Wednesday, March 29, 2017

March 29, 2017 -- A Quick Run Around the Web

Jumping from a car, Russian weapons in the wild, the new civil war, and more....

"How to Jump From a Speeding Car"--The Art of Manliness.
Firearms/Prepping:
  • "Gear Review: JMT Saber Single Stage Drop-in Trigger"--The Truth About Guns. The trigger retails for $100. The author provides a graph showing the pull and let off, and then compares it against other triggers. Basic point, however, is that the author believes it is a very good trigger, especially considering the price point.
  • Russian weapons in the wild. The Firearms Blog has a couple posts regarding Russian weapons in Syria based on social media photographs:
  • "VSK-94s Operational Usage By SSA"--the VSK-94 fires a 9 x 39mm cartridge, and was issued to Russian police forces. These examples, however, are various such weapons that appear to have been issued to and used by different Syrian units.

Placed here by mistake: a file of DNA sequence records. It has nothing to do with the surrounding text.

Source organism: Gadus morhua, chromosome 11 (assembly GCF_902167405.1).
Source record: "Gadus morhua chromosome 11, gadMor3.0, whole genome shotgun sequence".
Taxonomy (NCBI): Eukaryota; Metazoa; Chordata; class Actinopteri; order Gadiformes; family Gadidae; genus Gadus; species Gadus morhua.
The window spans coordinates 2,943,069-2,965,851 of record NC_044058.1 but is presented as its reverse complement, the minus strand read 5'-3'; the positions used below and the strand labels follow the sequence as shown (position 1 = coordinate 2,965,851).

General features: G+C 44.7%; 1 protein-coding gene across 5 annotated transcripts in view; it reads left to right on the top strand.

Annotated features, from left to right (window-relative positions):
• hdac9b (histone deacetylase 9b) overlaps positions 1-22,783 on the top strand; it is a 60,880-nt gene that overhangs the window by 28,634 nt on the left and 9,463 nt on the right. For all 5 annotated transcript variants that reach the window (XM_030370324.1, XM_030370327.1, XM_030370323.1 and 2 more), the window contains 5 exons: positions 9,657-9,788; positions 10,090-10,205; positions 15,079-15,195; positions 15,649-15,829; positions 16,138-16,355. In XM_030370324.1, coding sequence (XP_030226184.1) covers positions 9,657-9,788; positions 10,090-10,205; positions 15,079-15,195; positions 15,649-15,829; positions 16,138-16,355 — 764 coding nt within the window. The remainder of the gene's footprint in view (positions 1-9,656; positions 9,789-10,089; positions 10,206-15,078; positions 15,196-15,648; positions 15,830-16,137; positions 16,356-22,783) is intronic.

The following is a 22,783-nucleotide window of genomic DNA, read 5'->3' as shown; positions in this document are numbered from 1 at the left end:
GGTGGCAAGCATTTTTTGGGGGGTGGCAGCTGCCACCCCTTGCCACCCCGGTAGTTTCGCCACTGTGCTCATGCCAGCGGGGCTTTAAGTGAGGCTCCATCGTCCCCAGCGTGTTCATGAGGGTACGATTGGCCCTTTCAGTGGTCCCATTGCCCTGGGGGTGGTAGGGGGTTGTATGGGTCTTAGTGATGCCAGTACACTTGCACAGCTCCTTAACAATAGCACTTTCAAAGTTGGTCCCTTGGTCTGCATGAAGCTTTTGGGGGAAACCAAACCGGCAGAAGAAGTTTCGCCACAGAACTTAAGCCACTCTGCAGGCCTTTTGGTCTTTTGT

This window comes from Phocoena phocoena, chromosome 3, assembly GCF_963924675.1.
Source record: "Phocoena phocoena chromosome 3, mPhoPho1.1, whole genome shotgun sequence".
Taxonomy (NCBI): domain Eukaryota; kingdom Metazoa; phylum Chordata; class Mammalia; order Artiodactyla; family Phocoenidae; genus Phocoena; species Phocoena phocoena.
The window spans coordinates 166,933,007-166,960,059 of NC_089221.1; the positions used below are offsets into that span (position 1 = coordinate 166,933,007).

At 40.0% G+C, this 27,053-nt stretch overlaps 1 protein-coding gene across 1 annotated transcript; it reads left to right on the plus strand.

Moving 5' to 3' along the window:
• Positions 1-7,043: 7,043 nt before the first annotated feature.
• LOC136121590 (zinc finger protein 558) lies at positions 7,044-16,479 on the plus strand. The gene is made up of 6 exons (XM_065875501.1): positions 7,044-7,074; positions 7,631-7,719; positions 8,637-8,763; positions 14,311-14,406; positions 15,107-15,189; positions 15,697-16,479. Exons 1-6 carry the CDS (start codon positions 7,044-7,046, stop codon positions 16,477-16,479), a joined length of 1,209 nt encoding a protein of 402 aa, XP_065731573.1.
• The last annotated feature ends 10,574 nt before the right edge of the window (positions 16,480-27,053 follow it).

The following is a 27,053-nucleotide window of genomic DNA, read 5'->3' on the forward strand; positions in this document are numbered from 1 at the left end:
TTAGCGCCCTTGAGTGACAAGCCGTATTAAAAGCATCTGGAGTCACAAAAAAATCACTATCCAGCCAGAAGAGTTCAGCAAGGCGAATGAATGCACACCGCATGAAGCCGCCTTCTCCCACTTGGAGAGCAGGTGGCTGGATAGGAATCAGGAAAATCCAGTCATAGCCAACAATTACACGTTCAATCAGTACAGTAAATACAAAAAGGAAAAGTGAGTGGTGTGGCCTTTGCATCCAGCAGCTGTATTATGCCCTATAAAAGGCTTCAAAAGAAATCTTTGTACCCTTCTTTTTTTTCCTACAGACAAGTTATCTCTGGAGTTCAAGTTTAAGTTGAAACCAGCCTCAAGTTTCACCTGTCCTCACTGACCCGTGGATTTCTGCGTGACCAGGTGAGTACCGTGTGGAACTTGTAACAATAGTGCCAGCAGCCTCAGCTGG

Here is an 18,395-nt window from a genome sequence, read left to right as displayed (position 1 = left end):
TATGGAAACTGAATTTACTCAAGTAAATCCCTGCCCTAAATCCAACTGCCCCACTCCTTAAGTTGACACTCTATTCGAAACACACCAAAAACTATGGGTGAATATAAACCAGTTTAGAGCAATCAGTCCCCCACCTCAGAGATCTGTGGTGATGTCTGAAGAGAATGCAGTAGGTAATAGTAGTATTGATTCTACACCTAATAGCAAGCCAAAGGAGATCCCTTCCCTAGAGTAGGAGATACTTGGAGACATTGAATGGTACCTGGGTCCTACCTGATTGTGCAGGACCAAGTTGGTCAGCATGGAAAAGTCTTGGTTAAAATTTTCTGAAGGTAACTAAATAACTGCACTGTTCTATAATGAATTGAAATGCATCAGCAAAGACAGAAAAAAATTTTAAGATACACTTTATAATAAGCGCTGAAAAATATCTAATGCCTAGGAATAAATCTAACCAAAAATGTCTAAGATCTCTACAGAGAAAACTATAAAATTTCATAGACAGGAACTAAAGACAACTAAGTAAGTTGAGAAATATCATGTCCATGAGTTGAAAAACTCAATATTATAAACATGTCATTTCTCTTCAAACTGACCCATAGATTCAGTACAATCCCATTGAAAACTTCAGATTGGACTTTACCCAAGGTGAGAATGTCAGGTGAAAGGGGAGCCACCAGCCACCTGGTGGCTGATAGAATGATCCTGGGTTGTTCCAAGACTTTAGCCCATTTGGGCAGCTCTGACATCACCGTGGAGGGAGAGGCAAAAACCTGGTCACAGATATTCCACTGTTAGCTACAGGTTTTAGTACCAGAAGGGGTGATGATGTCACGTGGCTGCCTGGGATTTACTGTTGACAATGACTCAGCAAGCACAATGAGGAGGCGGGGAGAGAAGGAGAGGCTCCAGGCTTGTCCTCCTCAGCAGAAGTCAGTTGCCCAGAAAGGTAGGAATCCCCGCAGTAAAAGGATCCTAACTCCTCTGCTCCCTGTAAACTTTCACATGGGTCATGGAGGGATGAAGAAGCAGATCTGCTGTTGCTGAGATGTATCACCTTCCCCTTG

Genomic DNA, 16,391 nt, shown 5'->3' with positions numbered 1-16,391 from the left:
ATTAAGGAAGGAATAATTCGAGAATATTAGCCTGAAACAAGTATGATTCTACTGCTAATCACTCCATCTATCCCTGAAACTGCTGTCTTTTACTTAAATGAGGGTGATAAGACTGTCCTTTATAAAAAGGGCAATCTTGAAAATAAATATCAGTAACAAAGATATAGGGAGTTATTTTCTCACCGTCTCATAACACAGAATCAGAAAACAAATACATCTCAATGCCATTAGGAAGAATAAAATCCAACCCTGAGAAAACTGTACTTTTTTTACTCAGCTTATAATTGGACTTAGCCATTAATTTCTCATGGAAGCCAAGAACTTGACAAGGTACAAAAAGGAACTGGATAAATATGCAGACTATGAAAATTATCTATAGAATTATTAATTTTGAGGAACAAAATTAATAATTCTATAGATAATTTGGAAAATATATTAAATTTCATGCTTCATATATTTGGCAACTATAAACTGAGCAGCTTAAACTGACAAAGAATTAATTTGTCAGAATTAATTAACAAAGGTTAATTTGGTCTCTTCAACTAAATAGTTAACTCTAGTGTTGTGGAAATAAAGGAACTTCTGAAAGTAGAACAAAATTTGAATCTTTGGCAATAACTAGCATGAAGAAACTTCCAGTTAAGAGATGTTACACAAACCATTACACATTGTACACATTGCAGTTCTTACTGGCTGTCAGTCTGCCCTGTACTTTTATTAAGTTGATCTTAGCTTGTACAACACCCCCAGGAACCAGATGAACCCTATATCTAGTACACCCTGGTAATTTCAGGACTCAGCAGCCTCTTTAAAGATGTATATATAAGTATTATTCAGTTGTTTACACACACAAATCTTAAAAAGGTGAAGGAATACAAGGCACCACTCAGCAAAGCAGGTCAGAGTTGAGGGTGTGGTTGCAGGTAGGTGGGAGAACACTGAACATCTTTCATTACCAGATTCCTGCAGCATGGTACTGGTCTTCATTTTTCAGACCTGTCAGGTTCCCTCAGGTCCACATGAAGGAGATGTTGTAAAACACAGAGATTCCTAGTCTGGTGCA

• "Camouflage Paint Application….It’s the ‘Little Things’ that Really Hide You…OR Make You Stick Out…."--Defensive Training Group. Using photographs showing the good, the bad, and the ugly, the author offers tips and a few tricks for applying camouflage "paint" (i.e., make-up) to your face and hands, and some other tips to keep your visibility down. It must not be something taught very well in the military, at large, because his "ugly" example was a woman soldier at Ranger training school who had done a truly awful job of selecting colors that didn't blend in as well as failing to break up the shapes and shadows of her face.
  • I know I posted this a few months ago, but I felt impressed to do so again today: "Changing Buffer Weight on AR15s"--Rifle Shooter Magazine. A discussion of the different buffer weights, why you might want to change, and some other options. Must read for anyone building an AR or that might have problems after switching out the upper receiver.